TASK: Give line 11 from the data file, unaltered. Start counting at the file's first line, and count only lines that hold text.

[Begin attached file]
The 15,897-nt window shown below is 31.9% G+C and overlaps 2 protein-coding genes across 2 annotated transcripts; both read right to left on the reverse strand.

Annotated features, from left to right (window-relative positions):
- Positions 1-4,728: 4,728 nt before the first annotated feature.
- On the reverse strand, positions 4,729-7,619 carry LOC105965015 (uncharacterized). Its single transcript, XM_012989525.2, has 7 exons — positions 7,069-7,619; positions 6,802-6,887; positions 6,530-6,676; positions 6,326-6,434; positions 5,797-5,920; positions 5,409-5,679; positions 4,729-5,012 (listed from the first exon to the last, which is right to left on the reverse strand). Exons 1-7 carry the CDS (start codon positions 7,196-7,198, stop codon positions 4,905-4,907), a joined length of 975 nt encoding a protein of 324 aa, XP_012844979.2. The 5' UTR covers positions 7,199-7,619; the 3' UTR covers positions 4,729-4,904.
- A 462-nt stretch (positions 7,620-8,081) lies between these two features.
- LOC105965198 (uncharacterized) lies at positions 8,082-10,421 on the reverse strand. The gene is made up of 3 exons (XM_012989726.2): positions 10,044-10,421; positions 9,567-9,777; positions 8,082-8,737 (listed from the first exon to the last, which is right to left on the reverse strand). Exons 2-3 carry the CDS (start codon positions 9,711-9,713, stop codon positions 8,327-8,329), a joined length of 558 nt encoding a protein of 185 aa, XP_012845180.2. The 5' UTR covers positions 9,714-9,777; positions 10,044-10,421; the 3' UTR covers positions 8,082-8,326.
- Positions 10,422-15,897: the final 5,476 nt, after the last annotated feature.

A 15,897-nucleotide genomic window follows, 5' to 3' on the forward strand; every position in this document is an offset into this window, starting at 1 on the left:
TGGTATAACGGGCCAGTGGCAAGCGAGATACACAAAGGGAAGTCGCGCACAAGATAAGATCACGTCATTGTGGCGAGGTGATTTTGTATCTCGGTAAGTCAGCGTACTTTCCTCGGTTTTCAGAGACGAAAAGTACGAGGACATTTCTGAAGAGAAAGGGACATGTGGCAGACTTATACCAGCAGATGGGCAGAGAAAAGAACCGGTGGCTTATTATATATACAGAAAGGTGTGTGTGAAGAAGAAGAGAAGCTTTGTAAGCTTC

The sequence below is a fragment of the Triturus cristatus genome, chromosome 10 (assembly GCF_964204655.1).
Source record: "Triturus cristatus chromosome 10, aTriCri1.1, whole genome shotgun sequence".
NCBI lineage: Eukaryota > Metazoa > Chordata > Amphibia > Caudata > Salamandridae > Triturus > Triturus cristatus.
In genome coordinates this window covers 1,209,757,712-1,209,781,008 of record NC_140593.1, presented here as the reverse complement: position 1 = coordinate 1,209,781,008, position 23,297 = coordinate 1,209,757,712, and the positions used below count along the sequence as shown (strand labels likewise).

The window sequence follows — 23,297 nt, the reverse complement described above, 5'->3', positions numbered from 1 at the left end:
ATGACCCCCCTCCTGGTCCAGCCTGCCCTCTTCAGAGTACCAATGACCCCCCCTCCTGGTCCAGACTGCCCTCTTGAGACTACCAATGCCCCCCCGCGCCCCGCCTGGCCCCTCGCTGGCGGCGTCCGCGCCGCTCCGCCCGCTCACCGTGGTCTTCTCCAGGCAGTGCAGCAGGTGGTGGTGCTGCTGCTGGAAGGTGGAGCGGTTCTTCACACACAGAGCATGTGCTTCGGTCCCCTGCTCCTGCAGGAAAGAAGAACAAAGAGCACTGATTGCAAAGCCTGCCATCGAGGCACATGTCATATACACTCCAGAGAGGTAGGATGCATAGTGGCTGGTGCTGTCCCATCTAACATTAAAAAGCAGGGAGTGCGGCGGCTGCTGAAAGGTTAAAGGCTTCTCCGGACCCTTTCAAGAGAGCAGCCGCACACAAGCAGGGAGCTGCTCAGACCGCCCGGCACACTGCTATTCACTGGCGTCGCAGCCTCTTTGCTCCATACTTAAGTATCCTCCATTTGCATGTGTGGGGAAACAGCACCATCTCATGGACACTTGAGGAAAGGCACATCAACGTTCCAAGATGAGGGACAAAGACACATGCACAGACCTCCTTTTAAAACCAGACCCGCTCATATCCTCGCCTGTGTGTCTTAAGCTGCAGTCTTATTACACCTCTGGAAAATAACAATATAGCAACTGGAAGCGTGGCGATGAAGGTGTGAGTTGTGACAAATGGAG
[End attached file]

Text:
Source record: "Triturus cristatus chromosome 10, aTriCri1.1, whole genome shotgun sequence".